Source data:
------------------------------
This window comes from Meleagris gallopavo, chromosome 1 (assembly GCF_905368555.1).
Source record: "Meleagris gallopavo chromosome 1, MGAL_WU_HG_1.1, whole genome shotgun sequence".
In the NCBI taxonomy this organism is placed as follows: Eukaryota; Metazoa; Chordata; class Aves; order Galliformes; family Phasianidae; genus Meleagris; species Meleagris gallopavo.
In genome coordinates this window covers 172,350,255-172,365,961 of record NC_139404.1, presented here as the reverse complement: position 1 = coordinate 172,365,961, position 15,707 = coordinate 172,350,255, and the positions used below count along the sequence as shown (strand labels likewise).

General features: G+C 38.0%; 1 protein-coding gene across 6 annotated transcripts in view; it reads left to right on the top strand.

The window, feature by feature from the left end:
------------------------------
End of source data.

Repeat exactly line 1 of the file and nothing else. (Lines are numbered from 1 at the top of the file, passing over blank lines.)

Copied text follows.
This window comes from Meleagris gallopavo, chromosome 1 (assembly GCF_905368555.1).